Saturday, November 01, 2014


Persian Letters

Rights Advocate Recounts How Iranians Tried To Hack Her E-Mail With Help Of 'John Bolton'

On the case? The Iran Cyberpolice booth at an international digital media fair in Tehran in 2012
On the case? The Iran Cyberpolice booth at an international digital media fair in Tehran in 2012
ISight Partners, a Texas-based cyberintelligence firm, reported on May 29 that Iranian hackers have conducted a hacking campaign to spy on political and military figures in the United States using fake social media accounts in the past three years. The firm has not released the names of those targeted.

The methods they use match a hacking attempt made on Kit Bigelow, the former director of the Baha'i National Center in Washington, who first spoke about it to "The Daily Beast." RFE/RL's Golnaz Esfandiari spoke to Bigelow on May 30.

RFE/RL: In the beginning of April, you became the target of a failed hacking attempt on your e-mail that came apparently from Iran. How did it happen? 

Kit Bigelow: In February 2014, I received a LinkedIn request from a profile purporting to be [former U.S. Ambassador to the United Nations] John Bolton. Because I had worked with the ambassador over a number of years on the case of the protection and defense of Baha'is, I was surprised to receive the invitation but it was not completely unexpected of former colleagues to reach out.

Over the period of several weeks, communication began between the individual purporting to be Ambassador Bolton and me through LinkedIn communication function. He asked me if I would be willing to review material he was preparing on human rights in Iran, and particularly to verify aspects [of it that] dealt with the persecution of Baha'is in Iran....

At the beginning of April, he indicated that the material that he had prepared was ready for my review and that his assistant would be sending to me login information to a website that was not yet live online. And I received the login information -- this is all the first week of April -- and I logged in, and I put in -- as requested -- I put in my e-mail address and then put in my password. It did take me to a website and it was a website all about Ambassador Bolton. So even as I entered the website, it was not evident to me that it was not real.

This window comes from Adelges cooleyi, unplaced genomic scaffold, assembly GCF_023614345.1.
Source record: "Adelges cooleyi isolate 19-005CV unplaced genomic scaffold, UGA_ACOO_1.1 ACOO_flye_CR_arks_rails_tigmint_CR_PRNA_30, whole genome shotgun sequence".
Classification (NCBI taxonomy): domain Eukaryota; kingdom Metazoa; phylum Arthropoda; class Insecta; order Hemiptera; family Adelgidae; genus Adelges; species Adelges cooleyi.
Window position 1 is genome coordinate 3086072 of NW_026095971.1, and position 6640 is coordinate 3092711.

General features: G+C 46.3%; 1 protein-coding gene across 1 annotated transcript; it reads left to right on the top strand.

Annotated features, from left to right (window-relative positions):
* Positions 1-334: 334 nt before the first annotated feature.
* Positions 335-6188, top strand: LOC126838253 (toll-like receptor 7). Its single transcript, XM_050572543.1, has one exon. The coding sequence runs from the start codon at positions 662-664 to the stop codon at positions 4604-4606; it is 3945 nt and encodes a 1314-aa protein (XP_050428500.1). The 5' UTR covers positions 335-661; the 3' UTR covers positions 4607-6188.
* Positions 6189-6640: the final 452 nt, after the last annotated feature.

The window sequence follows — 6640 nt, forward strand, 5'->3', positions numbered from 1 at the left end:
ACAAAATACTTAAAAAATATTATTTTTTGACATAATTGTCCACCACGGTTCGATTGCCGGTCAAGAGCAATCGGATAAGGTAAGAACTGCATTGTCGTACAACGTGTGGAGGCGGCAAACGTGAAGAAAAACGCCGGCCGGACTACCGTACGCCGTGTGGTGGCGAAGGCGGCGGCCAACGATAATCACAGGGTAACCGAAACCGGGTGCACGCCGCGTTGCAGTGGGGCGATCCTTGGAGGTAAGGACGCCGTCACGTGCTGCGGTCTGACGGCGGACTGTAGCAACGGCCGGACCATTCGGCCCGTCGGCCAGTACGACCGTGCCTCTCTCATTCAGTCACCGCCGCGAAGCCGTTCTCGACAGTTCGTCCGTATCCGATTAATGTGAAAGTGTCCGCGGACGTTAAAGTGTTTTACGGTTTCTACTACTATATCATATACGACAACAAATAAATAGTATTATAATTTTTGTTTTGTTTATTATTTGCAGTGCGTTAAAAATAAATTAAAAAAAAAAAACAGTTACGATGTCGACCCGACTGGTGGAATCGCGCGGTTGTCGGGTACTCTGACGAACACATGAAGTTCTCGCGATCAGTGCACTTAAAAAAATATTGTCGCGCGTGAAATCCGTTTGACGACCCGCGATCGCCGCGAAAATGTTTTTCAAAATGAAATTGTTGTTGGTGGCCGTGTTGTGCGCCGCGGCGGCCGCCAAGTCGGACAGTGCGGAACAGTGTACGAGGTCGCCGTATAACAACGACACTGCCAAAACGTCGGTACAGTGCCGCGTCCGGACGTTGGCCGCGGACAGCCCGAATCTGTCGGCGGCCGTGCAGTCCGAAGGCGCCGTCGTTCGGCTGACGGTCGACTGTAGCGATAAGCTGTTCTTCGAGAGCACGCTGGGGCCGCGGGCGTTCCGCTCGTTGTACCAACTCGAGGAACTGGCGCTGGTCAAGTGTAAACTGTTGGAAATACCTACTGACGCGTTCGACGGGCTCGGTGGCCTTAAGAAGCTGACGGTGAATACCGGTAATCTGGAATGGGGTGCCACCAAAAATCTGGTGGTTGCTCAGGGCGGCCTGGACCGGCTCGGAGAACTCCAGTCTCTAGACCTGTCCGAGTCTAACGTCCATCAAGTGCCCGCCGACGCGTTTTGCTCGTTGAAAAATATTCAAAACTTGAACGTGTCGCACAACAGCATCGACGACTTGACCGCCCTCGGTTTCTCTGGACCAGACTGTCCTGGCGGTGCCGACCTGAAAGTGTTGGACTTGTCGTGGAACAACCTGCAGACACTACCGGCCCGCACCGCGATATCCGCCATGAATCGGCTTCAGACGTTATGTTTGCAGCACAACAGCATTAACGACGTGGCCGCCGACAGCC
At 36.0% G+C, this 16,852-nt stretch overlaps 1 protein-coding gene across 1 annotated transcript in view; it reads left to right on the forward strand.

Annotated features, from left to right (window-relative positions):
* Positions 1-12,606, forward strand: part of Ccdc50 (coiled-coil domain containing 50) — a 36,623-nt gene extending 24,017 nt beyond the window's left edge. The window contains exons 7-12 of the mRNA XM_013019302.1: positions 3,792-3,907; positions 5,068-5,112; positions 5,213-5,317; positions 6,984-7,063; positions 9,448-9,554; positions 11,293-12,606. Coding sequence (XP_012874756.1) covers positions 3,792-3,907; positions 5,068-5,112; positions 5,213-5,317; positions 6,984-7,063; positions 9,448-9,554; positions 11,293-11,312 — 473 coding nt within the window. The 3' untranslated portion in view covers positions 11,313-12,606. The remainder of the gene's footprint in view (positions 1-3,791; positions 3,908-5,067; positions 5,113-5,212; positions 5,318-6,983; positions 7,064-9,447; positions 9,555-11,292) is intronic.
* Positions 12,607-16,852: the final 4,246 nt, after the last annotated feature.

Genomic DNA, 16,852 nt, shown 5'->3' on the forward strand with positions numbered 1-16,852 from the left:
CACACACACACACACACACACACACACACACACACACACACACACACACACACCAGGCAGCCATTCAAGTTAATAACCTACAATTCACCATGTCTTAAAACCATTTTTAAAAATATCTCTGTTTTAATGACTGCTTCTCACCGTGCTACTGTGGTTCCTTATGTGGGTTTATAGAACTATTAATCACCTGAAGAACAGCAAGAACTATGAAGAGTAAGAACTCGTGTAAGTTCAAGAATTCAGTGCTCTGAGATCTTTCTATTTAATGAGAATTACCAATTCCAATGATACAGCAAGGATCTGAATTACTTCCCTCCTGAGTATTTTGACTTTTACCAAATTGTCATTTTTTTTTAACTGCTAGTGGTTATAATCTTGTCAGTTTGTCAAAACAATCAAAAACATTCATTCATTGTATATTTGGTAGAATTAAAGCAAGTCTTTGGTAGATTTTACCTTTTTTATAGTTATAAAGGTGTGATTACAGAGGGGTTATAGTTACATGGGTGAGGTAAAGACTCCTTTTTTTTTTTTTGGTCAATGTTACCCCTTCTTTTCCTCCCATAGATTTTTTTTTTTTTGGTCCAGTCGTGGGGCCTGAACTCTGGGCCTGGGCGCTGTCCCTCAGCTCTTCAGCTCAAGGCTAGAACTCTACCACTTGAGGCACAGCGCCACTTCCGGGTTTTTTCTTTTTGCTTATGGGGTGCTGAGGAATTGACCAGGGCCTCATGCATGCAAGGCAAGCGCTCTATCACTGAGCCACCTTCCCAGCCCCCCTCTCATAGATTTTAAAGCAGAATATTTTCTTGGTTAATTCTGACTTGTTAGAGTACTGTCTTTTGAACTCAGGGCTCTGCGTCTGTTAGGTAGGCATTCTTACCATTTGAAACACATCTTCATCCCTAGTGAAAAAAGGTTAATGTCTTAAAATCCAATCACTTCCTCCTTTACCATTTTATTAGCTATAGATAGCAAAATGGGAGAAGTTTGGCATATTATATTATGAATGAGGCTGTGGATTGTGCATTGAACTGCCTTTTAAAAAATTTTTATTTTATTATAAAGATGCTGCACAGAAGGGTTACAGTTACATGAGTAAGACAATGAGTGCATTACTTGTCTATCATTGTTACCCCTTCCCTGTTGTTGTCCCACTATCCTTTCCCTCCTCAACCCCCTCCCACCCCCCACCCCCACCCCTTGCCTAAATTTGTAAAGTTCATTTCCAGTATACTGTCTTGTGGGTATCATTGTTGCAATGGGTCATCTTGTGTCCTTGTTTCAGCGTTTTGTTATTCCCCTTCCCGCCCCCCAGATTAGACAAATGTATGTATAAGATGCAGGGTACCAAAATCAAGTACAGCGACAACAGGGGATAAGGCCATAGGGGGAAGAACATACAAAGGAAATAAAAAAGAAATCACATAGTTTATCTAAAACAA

RFE/RL: So there was nothing to alert you? Did it all seem legitimate to you? 

Bigelow: It did. And because it was about him I thought maybe he's intending to run for public office, because it was about his accomplishments and had lots of articles and news stories, and things like that.

RFE/RL: What was the name of the website? 

Bigelow: It had the URL of Johnboltonoffice.com, and I have no idea whether it still exists. I have not gone back to it because it requires a special coding to get in, at least it did at that time, if in fact it still exists.

RFE/RL: When did the hacking attempt take place? After you logged in? 

Bigelow: I had logged in in the evening and I went to sleep that evening, and had not given it another thought. I awoke early the next morning and had received from Google -- because I had done this through my Gmail account -- I received from Google a notification that there had been an attempt to access my account from Tehran, Iran.

At that point, everything fell into place. I knew exactly how that attempt could have taken place -- because of course the evening before I had put in a password. And Google had wonderful analytics and I was able to find that there had been two attempts from the United States during the middle of the night, and they had not alerted Google because the origin of the access had been here in the United States.

But it was the attempt from Tehran, which was still early morning, that had caused Google to raise the alarm and to block whoever was attempting to access my account. Luckily I had awakened to this at 6 a.m., so I was able to jump on this immediately and change my password and minimize any damage.

It was also at that point that the profile and everything that had transpired over the previous two months had been a ruse, had been a scam to draw me in, to [lead me to believe] it was he, Ambassador Bolton, in order to try to capture my Gmail account for whatever purposes the perpetrators of this scam might have wished.

RFE/RL: Were there further attempts to hack into your e-mail? 

Bigelow: There were no further attempts. But what did continue to happen was that I was targeted through Facebook and LinkedIn and continue to this day to be targeted by several clearly fake individuals and profiles.

RFE/RL: You've worked for many years to highlight the plight of Baha'is in Iran who face state persecution. Do you think this is somehow connected to your work? 

Bigelow: I think that it is connected to the work that I did do on behalf of the Baha'is for 25 years here in Washington, D.C. I think only that the desire to appropriate my e-mail address would have been to use my address and to send out some kind of information in my name that could have been harmful, either to the Baha'is or others.

About This Blog

Persian Letters is a blog that offers a window into Iranian politics and society. Written primarily by Golnaz Esfandiari, Persian Letters brings you under-reported stories, insight and analysis, as well as guest Iranian bloggers -- from clerics, anarchists, feminists, Basij members, to bus drivers.

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Seen anything in the Iranian blogosphere that you think Persian Letters should cover? If so, contact Golnaz Esfandiari at esfandiarig@rferl.org